Wars and soldiers we have forgotten

Armchair Mayor
By Mel Rothenburger
November 11, 2017 - 7:33am
Image Credit: Mel Rothenburger

KAMLOOPS — Theirs not to reason why, theirs but to do and die.

Alfred, Lord Tennyson, the Charge of the Light Brigade

Talk to war veterans, and one of their biggest worries is that we’ll forget them. We understand this, so we’ve adopted a line from Rudyard Kipling’s poem “Recessional” as the slogan and commitment for Remembrance Day.

Some people think it’s taken from In Flanders Fields, written by Canada’s John McCrae, but it was Kipling who wrote “Judge of the Nations, spare us yet, lest we forget — lest we forget!”

The poem is a call to remember brave soldiers after “the tumult and the shouting dies.”

Our record on that is somewhat spotty. We can’t even remember where we put our car keys let alone think about a war that happened a hundred years ago or halfway around the world, or both.

We talk about “those who paid the ultimate sacrifice” and “died so that we can enjoy our freedom.” We turn out by the thousands at the ceremonies at Riverside Park and at smaller ones all around the region and across the country to honour the dead and those veterans who are still with us.

We really do care, especially on this one day of the year, but our memory is selective. We focus on the two great wars, also mentioning, when we think of it, the Korean Conflict and Afghanistan.

But we’ve pretty much forgotten about the South African War, better known as the Boer War, sometimes the Second Boer War. Kamloops boys fought and died in that one, too, between 1899-1902. More than two dozen of them signed up with the Strathcona Horse (for this was a war fought on horseback) and went off to South Africa, thinking they’d be home in no time at all. It was the first time Canadians had served overseas.

Faced with the overwhelming power of the British army, the Boers were soon defeated, or were supposed to consider themselves defeated, but they refused to surrender and waged guerrilla warfare instead, and soldiers continued to fight and die.

We talk even less about the War of 1812, the one in which an American invasion was repelled and the future of Canada as a nation was preserved.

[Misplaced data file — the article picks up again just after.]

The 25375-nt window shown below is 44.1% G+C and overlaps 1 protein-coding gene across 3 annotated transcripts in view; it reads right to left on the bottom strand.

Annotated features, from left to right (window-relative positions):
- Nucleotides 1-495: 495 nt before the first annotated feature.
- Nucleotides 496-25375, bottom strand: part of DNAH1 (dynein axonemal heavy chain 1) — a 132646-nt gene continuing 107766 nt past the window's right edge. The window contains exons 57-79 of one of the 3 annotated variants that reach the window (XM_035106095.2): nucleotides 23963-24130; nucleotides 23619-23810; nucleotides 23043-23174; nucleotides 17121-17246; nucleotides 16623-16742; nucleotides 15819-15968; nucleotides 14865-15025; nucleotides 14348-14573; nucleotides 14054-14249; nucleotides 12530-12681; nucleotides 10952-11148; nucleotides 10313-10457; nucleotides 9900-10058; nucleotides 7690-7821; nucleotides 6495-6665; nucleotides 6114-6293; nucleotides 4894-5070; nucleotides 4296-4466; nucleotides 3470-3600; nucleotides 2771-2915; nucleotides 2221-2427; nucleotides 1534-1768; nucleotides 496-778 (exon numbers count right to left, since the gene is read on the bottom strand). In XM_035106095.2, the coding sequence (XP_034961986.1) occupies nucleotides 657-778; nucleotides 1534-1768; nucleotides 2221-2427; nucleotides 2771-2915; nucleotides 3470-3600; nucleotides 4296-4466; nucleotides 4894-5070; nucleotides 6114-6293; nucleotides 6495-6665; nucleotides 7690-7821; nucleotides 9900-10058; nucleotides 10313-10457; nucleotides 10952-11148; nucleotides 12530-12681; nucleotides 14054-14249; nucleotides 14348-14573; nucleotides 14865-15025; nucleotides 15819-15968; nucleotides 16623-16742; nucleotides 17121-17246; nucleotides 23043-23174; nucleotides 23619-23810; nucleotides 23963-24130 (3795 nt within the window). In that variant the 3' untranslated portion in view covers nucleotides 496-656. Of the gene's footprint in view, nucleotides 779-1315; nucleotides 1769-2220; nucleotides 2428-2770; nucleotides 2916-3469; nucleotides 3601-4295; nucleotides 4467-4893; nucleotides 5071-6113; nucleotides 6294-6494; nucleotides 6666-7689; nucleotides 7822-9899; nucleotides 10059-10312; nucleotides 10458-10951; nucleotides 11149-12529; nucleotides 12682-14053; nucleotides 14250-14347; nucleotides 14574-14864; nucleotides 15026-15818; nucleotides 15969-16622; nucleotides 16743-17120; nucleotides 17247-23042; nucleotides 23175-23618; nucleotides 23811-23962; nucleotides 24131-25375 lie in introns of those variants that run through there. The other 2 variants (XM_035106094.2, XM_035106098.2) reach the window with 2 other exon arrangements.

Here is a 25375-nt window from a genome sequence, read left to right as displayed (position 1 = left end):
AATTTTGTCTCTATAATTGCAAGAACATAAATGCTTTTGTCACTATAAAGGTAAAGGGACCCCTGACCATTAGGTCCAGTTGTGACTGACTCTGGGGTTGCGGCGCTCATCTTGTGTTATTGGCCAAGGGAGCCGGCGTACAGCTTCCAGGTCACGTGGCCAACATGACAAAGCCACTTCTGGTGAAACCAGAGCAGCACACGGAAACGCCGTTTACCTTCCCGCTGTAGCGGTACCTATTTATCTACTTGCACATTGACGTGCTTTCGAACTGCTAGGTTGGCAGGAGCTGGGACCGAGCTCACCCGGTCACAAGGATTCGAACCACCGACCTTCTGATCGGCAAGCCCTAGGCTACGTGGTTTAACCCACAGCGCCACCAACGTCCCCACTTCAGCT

How many people know that there was a Canadian in the Charge of the Light Brigade against a Russian cannon battery in 1854? His name was Lt. Alexander Roberts Dunn, who survived that disastrous battle and was the first Canadian awarded the Victoria Cross. The only one of those 600, in fact, who received that highest of all military honours. He was 21 years old.

According to Buffy St. Marie, without the universal soldier there’d be no war. That’s a heavy burden to put on the shoulders of those who had little or no choice but to fight, or who signed up because their democratic freedoms and those of their families really were threatened.

Tell the child soldier in Africa he should refuse to fight, that he should instead meekly accept execution as the alternative. Tell those drafted in any number of countries around the world that they should cut and run. Tell the true patriot that he or she shouldn’t fight for home and country.

Despite the atrocities of the regime, most of Hitler’s army was made up of young conscripted men in their early 20s who thought they were fighting for their country.

On this day, we think in terms of friends and enemies. Friends are the ones who fought with our Allies, enemies are the Axis Powers. But today’s enemies are tomorrow’s friends, and vice versa.

We once warred bitterly with the United States. In the Second World War, we sided with the U.S. and many others against Germany, Japan and Italy. Today, those latter three are our good friends.

How about Louis Riel’s ill-fated fight for Metis independence in the Red River and North West Rebellions? Riel was once known as an enemy of Canada, and was hanged for it in 1885. Today, he’s widely regarded as a Canadian hero.

War is waged in a fog, started by politicians and fought mostly by ordinary men and women. And while wars are inglorious and tragic, the soldiers who must fight them for us deserve to be remembered.


Mel Rothenburger is a former mayor of Kamloops, former school board chair, former editor of The Kamloops Daily News, and a current director on the Thompson-Nicola Regional District board. He was awarded the Jack Webster Foundation’s lifetime achievement award in 2011. His editorials are published Monday through Thursdays, and Saturdays on CFJC Today, CFJC Midday and CFJC Evening News. Contact him at [email protected].